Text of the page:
The problem is that air travel is the fastest-growing source of greenhouse gases and its expansion risks undermining progress in reducing emissions in other areas.
The international Kyoto Protocol of 1997 commits EU members to cut CO2 emissions by 8% below the level of 1990 by 2012. The UKGovernment has acknowledged a need to cut emissions by 60% by 2050. In fact, scientists suggest a 90% cut may be needed, but argue it is not achievable.
Whitehall accepts the UK cannot meet its target without cutting aircraft emissions. The Government predicts UK passenger numbers will rise to 476 million a year by 2030, taking aviation emissions to more than 4.5 times their 1990 level. European Commission figures suggest a return, UK-Thailand flight for two produces more CO2 than the average new car will in a year.
Aircraft emit CO2, the gas responsible for about 80% of global warming. But they also create water vapour at high altitude which may be even more damaging. The Government suggests this may exacerbate the warming effect of air travel by a factor of 2.4, although the International Panel on Climate Change that reports to the United Nations suggests a factor of 2.7. [The UK Government now uses a figure of 1.9, while waiting for better clarity of the science].
Either way, it is a worry.
Airlines believe they are being singled out for unfair criticism. Are they right?
They have a case. Other sectors pose a much greater problem. Power stations produce 39% of EU emissions and roads are to blame for 22%.
Cutting the use of cars and trucks, switching from fossil fuels in power generation or capturing and burying CO2 from power plants would make a far bigger contribution to cutting emissions than anything airlines can do.
And there are plenty of other polluters to tackle. China is building coal-fired power stations at anastonishing rate – although its production of CO2 per person remains at one-third of that in the EU. Global deforestation is adding CO2 and reducing the amount that nature can absorb. Methane produced by cattle and seeping from rubbish dumps is exacerbating global warming, with a short-term impact many times that of CO2.
The industry has every right to be indignant about the doubling of Air Passenger Duty, which the Chancellor attempted to justify on environmental grounds. A Treasury spokesman told Travel Weekly: “It may provide an incentive to take holidays at home and to business travellers to consider using the train.” Yet the Government’s Aviation White Paper of 2003 acknowledged that taxing flights would be unlikely to cut demand.
Airlines do get off lightly on tax. If aviation fuel (kerosene) was taxed at the same rate as petrol, airline fuel costs would quadruple. At the moment, kerosene is not taxed at all.
The industry should be aware it is not alone in arguing other sectors should be tackled first. European steel bosses say the same thing, pointing out EU steel plants account for just 1% of global CO2 emissions.
Tony Blair says technology is the answer. What’s wrong with that?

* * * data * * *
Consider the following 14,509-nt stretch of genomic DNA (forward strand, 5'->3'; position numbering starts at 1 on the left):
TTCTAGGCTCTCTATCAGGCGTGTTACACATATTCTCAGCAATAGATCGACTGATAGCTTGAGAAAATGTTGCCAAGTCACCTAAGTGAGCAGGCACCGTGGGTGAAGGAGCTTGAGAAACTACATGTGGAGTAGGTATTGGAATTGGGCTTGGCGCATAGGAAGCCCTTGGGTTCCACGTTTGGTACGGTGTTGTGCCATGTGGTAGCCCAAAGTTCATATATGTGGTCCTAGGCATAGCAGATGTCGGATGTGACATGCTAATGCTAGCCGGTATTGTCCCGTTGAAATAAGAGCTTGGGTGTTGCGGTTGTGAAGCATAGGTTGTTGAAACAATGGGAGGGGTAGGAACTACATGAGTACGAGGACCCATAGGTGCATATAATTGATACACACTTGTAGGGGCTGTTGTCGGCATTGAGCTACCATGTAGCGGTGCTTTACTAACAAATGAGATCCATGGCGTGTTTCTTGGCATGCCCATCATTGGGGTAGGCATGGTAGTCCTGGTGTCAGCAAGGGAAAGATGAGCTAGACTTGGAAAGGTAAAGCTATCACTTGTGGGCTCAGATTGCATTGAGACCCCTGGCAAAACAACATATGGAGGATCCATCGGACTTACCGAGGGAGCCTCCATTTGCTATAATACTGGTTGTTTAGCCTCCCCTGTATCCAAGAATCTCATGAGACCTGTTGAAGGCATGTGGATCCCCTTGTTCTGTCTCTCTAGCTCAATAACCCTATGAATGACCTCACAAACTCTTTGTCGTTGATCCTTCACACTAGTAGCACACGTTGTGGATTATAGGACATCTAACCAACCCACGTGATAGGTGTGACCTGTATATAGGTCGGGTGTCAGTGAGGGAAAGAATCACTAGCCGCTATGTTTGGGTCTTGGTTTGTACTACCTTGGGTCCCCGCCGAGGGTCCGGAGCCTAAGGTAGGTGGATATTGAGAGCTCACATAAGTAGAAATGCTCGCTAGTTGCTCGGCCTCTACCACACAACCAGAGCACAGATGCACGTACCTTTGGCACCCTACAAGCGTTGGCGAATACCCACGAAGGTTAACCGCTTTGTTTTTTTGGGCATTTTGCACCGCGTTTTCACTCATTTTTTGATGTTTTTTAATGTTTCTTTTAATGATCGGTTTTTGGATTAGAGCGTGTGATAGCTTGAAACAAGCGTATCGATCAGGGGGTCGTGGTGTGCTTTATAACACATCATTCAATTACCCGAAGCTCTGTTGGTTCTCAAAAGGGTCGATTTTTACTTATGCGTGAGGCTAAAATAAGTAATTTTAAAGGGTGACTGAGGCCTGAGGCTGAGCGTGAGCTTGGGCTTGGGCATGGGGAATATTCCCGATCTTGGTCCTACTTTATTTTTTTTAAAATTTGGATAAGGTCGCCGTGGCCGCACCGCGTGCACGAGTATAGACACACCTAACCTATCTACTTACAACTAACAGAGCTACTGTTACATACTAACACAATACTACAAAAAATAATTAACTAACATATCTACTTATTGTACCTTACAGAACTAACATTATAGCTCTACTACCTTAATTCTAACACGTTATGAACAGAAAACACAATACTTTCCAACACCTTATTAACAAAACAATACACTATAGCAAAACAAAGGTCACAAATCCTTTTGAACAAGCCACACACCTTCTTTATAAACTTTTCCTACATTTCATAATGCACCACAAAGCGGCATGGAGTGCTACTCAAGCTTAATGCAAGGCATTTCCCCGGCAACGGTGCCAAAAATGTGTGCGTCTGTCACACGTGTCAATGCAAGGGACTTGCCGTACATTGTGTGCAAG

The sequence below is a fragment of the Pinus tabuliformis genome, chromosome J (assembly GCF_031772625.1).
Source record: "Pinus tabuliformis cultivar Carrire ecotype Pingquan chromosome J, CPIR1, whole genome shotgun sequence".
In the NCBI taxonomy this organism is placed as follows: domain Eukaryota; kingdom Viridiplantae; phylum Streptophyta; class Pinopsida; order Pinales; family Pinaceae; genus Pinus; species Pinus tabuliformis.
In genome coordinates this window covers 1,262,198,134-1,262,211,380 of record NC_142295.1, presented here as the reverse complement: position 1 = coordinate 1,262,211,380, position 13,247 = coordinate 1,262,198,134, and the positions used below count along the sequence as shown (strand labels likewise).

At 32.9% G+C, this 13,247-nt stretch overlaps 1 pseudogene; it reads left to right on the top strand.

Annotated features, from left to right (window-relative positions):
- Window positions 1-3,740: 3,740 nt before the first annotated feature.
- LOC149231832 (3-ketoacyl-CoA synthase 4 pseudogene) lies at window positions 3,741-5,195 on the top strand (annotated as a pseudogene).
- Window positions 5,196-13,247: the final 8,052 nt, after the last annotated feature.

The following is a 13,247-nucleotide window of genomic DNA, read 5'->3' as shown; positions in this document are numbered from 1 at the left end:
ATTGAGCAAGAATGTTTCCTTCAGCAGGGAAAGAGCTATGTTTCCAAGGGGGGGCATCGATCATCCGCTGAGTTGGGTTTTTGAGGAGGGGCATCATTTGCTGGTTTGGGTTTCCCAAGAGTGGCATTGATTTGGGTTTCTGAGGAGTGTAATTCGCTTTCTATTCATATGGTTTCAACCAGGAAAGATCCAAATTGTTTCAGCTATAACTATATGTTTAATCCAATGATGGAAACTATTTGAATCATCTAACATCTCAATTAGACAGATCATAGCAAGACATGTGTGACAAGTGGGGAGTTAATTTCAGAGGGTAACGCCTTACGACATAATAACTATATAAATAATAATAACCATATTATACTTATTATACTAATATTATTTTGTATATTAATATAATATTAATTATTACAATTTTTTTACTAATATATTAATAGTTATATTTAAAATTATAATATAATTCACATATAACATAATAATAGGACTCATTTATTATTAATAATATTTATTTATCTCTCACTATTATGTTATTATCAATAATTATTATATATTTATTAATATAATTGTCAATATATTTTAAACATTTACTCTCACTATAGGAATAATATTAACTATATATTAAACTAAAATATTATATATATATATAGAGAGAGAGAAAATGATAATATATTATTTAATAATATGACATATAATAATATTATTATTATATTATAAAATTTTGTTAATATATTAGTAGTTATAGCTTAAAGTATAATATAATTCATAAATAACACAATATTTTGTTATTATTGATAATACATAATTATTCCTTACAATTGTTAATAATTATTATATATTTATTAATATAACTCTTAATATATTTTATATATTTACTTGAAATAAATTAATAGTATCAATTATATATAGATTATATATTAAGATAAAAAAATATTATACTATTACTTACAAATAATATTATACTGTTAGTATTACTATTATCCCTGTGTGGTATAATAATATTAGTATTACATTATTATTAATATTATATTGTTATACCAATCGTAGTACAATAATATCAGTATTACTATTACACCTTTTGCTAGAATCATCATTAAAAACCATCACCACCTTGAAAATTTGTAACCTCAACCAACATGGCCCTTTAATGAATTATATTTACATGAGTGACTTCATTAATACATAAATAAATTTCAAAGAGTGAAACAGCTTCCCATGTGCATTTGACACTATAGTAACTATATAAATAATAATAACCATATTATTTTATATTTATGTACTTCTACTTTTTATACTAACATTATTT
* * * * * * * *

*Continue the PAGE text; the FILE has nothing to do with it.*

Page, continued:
Technology can certainly help, as continuing improvements in aircraft engine efficiency show. However, its contribution may be much more limited in the case of flying than Blair suggests.
Despite efficiency improvements, total emissions from UK aviation rose 79% between 1990 and 2004. It is estimated the industry’s expansion will outstrip efficiencies by 3% a year for the foreseeable future, with the Government expecting UK passenger numbers to double by 2030.
The Aviation White Paper suggested a 50% reduction in CO2 emissions from aircraft may be possible by 2020. But MPs on the Commons Environmental Audit Committee described this claim as “misleading”, pointing out it depends on technologies that do not yet exist. And many airlines will continue to fly elderly, more-polluting aircraft unless they are forced to scrap them.
Developing an alternative fuel won’t be easy because of the need to operate at very low temperatures. Existing biofuels thicken when cold and would pose a safety problem. So would hydrogen. Using hydrogen as a fuel would also pose an emissions problem, since it would produce high volumes of water vapour. In its 2004 report Aviation and Global Warming (pdf) the Department for Transport concedes: “There is no viable alternative currently to kerosene.”
The Virgin Group and US space agency NASA are working on prototype aircraft that might fly far higher than today’s aircraft, in the stratosphere. But a Government Royal Commission noted scientists’ concerns that emissions at such altitude may be 5.4 times more damaging than at ground level.
What other possible solutions are there?
Air traffic control improvements could cut emissions by 10%-12%, reducing stacking over busy airports, shortening routes and allowing aircraft to come into land in a fuel-saving continuous descent approach (CDA).
Airlines could reduce emissions further by rationalising operations to cut the number of empty seats.
The European emissions trading scheme ought to play a part,although restricting it for at least the first year to flights within the EU will exclude more than 60% of aircraft emissions in Europe. Most airlines are in favour. In the words of a British Airways spokesman, a failure to include carriers in emissions trading “would be very dangerous. It would increase the political pressure to take other measures against airlines.”
However, there are doubts that it will produce any cut in emissions. The first year of the scheme in 2005/2006 proved disappointing. The market price of carbon collapsed and the scheme led to no overall cuts in emissions.
Carbon offsetting is becoming popular as a way for individuals to show their concern about the impact of flying on the climate. But there are limits to its effectiveness. Many schemes involve planting trees to absorb carbon dioxide, which is only absorbed for the lifetime of the tree. As forests mature they release carbon dioxide. Now a committee of MPs plans to investigate offsetting schemes to see if they really do what is claimed.